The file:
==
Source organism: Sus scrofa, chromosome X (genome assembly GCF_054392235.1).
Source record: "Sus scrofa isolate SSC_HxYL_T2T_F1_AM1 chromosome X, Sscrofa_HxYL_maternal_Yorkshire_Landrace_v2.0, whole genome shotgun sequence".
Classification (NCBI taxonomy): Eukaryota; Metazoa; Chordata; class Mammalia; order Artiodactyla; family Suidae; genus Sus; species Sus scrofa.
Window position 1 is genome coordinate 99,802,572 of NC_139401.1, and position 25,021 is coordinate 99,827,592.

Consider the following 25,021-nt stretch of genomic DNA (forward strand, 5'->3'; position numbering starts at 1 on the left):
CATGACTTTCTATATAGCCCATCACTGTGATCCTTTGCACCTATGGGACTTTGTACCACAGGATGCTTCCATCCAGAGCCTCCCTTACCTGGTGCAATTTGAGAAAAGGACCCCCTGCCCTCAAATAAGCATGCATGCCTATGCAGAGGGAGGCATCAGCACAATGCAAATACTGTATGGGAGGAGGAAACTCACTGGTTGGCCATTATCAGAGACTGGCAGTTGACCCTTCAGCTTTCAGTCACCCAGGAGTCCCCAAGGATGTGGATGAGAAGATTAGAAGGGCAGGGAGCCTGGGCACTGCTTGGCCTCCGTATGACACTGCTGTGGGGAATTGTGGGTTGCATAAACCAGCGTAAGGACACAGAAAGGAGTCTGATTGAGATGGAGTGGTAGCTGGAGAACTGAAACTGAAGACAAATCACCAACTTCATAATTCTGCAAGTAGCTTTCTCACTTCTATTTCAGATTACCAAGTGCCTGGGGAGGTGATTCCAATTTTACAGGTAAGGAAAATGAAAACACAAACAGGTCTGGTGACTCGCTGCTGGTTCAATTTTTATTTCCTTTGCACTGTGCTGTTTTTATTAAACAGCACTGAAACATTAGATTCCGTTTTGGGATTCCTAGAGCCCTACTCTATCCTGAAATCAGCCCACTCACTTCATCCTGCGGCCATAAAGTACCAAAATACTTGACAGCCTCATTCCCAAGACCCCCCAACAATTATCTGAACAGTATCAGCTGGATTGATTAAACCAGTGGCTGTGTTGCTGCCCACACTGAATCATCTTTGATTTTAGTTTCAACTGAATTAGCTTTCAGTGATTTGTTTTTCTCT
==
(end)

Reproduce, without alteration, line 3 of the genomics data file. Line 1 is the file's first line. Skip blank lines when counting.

Classification (NCBI taxonomy): Eukaryota; Metazoa; Chordata; class Mammalia; order Artiodactyla; family Suidae; genus Sus; species Sus scrofa.